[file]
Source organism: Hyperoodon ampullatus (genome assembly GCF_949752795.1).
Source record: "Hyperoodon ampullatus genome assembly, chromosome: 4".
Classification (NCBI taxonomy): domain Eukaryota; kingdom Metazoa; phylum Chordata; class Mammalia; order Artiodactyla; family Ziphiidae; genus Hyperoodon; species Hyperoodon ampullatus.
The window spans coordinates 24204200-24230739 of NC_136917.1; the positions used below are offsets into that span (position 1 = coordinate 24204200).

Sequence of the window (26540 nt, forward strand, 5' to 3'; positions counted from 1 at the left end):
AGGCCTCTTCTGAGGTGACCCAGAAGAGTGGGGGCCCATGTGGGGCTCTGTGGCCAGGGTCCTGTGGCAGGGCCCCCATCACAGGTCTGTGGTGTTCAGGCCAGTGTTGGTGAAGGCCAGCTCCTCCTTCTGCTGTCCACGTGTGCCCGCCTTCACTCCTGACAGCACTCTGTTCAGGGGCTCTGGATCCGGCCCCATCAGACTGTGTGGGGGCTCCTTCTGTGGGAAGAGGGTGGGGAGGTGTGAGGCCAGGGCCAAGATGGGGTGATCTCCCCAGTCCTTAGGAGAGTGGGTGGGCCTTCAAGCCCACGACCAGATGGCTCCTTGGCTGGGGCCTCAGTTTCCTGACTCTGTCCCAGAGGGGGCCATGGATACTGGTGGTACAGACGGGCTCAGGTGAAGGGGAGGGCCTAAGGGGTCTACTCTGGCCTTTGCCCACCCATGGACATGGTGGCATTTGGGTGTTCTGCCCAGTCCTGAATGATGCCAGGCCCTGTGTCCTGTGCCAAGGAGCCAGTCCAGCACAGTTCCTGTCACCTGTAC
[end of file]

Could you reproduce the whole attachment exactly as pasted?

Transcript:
Source organism: Hyperoodon ampullatus (genome assembly GCF_949752795.1).
Source record: "Hyperoodon ampullatus genome assembly, chromosome: 4".
Classification (NCBI taxonomy): domain Eukaryota; kingdom Metazoa; phylum Chordata; class Mammalia; order Artiodactyla; family Ziphiidae; genus Hyperoodon; species Hyperoodon ampullatus.
The window spans coordinates 24204200-24230739 of NC_136917.1; the positions used below are offsets into that span (position 1 = coordinate 24204200).

Sequence of the window (26540 nt, forward strand, 5' to 3'; positions counted from 1 at the left end):
AGGCCTCTTCTGAGGTGACCCAGAAGAGTGGGGGCCCATGTGGGGCTCTGTGGCCAGGGTCCTGTGGCAGGGCCCCCATCACAGGTCTGTGGTGTTCAGGCCAGTGTTGGTGAAGGCCAGCTCCTCCTTCTGCTGTCCACGTGTGCCCGCCTTCACTCCTGACAGCACTCTGTTCAGGGGCTCTGGATCCGGCCCCATCAGACTGTGTGGGGGCTCCTTCTGTGGGAAGAGGGTGGGGAGGTGTGAGGCCAGGGCCAAGATGGGGTGATCTCCCCAGTCCTTAGGAGAGTGGGTGGGCCTTCAAGCCCACGACCAGATGGCTCCTTGGCTGGGGCCTCAGTTTCCTGACTCTGTCCCAGAGGGGGCCATGGATACTGGTGGTACAGACGGGCTCAGGTGAAGGGGAGGGCCTAAGGGGTCTACTCTGGCCTTTGCCCACCCATGGACATGGTGGCATTTGGGTGTTCTGCCCAGTCCTGAATGATGCCAGGCCCTGTGTCCTGTGCCAAGGAGCCAGTCCAGCACAGTTCCTGTCACCTGTAC